When It Rains . . .

Real Estate Agent with The Helen Oliveri Team

The weekend of September 12 - 14 was one Glenview residents won’t soon forget. Approximately 9.50 inches of rain fell in the Village -- the most rain falling in a single period in Chicago area since 1871. The storm and rain caused flash flooding, minor electrical outages (all 400 outages were restored quickly), and downed trees in several areas of town. Particularly vulnerable were residences in flood-prone areas and documented floodplains.

The Village’s storm water drainage systems reached capacity; most storm water detention basins exceeded capacity; the Techny Basin filled to capacity and experienced minor overflow, which affected neighborhoods adjacent to the West Fork of the Chicago Rivers’ North Branch.

As a result, several areas near the this part of the river (between Willow and Longvalley Road) were voluntarily evacuated. And, over the course of the event, ten road segments were temporarily closed.

What Did the Village Do?

Early Saturday morning, Village leadership mobilized the Emergency Operations Center (EOC) to coordinate all emergency responses. In short order, off duty personnel were recalled to assist and went to work:

  • Public Works responded to calls throughout the Village, removing downed trees across roads or within detention basins, blockading impassable roads, raking out inlets, and providing sand bag stockpiling.
  • A 24-hour call center -- staffed by Village employees -- was quickly established. From September 13-15, the Center received 962 calls. Most of these were related to flooded streets and basements.
  • 9-1-1 received 610 calls between 7 a.m. September 13 and 7 a.m. September 15. Dispatch/Police Records also received 1,914 non-emergency calls.
  • Between 7 a.m., September 13 and 7 a.m., September 15 Fire/EMS and Police responded to 344 calls.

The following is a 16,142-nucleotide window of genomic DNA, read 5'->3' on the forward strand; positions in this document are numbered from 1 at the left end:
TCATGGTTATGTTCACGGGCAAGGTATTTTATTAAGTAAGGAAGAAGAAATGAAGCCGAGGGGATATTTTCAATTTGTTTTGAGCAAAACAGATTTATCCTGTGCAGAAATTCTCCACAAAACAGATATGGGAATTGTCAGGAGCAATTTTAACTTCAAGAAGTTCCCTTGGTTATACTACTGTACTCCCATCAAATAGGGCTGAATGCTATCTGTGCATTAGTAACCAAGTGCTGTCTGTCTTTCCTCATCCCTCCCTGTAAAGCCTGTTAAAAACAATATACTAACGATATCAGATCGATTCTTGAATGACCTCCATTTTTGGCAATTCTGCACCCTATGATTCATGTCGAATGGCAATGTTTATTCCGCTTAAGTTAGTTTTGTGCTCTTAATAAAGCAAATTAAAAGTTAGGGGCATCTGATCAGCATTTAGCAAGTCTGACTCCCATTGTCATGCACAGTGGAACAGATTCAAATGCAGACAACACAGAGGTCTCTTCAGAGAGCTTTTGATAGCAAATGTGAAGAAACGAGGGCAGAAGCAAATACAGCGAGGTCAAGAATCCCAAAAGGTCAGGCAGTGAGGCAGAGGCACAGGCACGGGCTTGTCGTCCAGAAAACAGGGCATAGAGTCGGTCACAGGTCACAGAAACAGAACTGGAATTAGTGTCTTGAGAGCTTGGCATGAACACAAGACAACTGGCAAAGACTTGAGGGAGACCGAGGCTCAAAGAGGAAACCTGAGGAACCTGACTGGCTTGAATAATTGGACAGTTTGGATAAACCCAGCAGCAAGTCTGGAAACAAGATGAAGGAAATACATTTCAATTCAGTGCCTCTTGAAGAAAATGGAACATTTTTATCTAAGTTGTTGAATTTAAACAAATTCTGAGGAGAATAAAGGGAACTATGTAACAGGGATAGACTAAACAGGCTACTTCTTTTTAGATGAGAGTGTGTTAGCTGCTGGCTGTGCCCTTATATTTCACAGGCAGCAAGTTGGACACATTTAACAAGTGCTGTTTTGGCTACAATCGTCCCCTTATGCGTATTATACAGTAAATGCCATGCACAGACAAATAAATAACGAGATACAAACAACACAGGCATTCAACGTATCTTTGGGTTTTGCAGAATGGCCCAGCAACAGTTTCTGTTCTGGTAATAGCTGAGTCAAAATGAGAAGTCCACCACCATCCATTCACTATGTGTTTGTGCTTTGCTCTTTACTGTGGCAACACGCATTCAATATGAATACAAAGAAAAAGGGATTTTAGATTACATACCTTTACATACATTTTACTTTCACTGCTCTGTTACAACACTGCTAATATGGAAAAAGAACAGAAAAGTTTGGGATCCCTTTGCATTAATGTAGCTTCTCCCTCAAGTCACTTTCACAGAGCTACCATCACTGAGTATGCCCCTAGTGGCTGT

• The Village made available 336 tons of sand for sandbagging at nine locations throughout Glenview. At Public Works, volunteers from Glenbrook South High School and the Park District helped to bag some sand; at other sites residents could bag their own. The goal was to get the sand out to neighborhoods as quickly as possible -- and waiting until all the sand was bagged would have slowed things down considerably.
  • Police Officers coordinated road closures and general community safety matters; Fire crews coordinated evacuation efforts and our emergency safety response.
  • In cooperation with the Park District, an Emergency Shelter was opened at Park Center to supplement the regional Red Cross Center in Des Plaines. On September 13, more than 30 residents took advantage of the shelter. School District 34 arranged buses to assist residents choosing to evacuate.
  • To keep residents informed, several communications links were established including the Village website, E-Glenview, Glenview Television, two door-to-door handouts, four Emergency Telephone Notification System (ETNS) announcements, and placement of “Flood Information” boxes throughout the Village.
  • The Village worked with Groot to establish a flood debris pick-up schedule -- including an extra Saturday pick up -- at no additional cost to residents.

What Was Done to Control Flooding?

Flood control is primarily a regional matter. It is under the jurisdiction of the Metropolitan Water Reclamation District of Greater Chicago (MWRD), which is responsible for maintenance of regional waterways and controls all locks, gates and pumps along this waterway.

On Tuesday, October 21 the Village will hold a special workshop on this issue at 7 p.m. at the Police Station, 2500 East Lake Avenue.


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